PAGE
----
Jacqueline Thompson

Civil Engineering, B.S. (2014)

Design Engineer - Bolton & Menk, Inc.

Hometown: Baudette, MN

Now lives in: Woodbury, MN

Career path: During the summers between my sophomore and junior year, and junior and senior year, I worked as an intern for a private engineering company in the Twin Cities. Through my last two years of school, I kept in contact with the company and in December 2013 I accepted a job with them for after I graduated. In May 2014, after graduation, I started working full time as a Design Engineer, EIT. Since then I have worked construction inspection in the summers, working directly with contractors, residents and City staff; managing projects and overseeing construction. In the winters, I spend my time working on CAD and getting more and more involved in the design process. 

What or who inspired you to pursue a career in engineering?

I kind of fell into it. I spent two years at Itasca Community College and after trying a couple other majors, decided why not try engineering? I had friends that were in it and I was good at math and science. After trying it for a semester, I loved it and stuck with it. When I transferred to NDSU after graduating at ICC, I was committed and learned to enjoy the information that was being taught. I am glad I tried it and stuck with it. I love it!

What’s it like being a woman in a male-dominated field?

It has it’s ups and downs. I enjoy the added challenge though. A lot of people in today’s world are fully accepting of it and don’t think too hard about it, but every now and then I work with someone (contractor, City staff, or residents) that don’t take me seriously or don’t think I fully understand what I am talking about. I do strongly believe that it has to do with me being younger and a woman, not just being a woman. These encounters make me work a little harder to prove myself, not only to the person, but also to myself. I think it is important that we work just as hard as our male co-workers because we are all doing the same job. Being a woman in a male dominated field has made me step outside my comfort zone multiple times for things as simple as going to lunch with a group of co-workers that happen to be all males, and I’m glad I do; it helps me get to know the people I work around every day and makes work all the more enjoyable.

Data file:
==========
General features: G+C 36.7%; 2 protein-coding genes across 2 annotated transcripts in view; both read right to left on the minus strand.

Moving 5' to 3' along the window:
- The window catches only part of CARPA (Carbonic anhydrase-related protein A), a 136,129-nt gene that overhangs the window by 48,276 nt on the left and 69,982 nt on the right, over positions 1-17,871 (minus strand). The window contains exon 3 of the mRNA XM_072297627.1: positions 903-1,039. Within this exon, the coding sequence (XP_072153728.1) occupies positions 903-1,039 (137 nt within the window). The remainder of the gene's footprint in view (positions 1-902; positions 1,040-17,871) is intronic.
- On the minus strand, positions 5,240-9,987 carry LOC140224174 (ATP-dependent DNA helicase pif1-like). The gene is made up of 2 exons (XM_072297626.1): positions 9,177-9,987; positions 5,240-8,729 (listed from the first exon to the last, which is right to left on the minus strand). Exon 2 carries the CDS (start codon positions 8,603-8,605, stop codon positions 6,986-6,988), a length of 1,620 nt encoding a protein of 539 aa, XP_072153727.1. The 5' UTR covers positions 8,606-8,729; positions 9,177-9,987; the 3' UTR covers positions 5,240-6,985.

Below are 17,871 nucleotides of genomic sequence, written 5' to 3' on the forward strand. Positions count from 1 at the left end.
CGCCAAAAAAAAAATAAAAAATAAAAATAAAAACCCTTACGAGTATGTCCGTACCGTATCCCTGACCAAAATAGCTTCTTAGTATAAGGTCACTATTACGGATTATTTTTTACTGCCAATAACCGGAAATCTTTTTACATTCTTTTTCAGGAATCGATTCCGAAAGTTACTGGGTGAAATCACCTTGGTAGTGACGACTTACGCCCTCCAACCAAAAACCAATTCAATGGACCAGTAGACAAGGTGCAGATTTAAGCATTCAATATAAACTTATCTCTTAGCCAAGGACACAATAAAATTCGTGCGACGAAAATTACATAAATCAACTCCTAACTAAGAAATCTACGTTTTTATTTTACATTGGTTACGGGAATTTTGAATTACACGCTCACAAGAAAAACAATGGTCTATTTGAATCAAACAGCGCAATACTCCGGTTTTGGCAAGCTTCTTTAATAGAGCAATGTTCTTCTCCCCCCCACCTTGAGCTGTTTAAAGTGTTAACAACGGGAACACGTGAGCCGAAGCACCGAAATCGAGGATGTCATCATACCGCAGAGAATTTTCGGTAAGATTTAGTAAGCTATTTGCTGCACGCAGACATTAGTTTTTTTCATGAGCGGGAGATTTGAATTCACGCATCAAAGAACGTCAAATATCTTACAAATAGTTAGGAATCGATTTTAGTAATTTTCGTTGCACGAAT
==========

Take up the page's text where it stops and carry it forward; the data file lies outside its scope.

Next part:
What advice would you give to young girls interested in engineering?

Try it! It won’t hurt to at least try it. You may find out you don’t like it or that it just isn’t for you, but at least you can say you tried and won’t wonder “what if?”. You may love it! There are so many things that you can continue to learn every day. 

What’s your best memory from NDSU?

I met some amazing people at NDSU! The classmates and people you meet on campus make a huge difference. They can make class more fun and you create friendships that last! I still keep in touch with multiple people I met on campus in different ways; one was in my wedding! 

How did your NDSU education prepare you for your career?

NDSU not only taught me the technical skills needed for engineering, but it helped me improve my social skills through the variety of groups and activities available. The engineering groups helped me to improve social skills, technical skills, time management, and writing skills, all things I use on a daily basis.

What’s the biggest misconception about your job?

There is so much more to my job than math and science. Actually, I rarely use calculus and chemistry in my job. Engineering is multiple assets and principles all rolled into one, and can be a variety of jobs. My job consists of design, math, presentation skills, science, common sense, discipline, fun, technology, innovative solutions, and so much more! No day is ever the same and I am constantly learning new things.

What advice would you give to female college students just getting started in the NDSU engineering program?

Make the most of it. Don’t just go to class and learn. Meet people, join groups, get to know your teachers, and most importantly – step out of your comfort zone. It may be painful or hard at first, but that is how you make the most of your time there. It is so worth it in the end!

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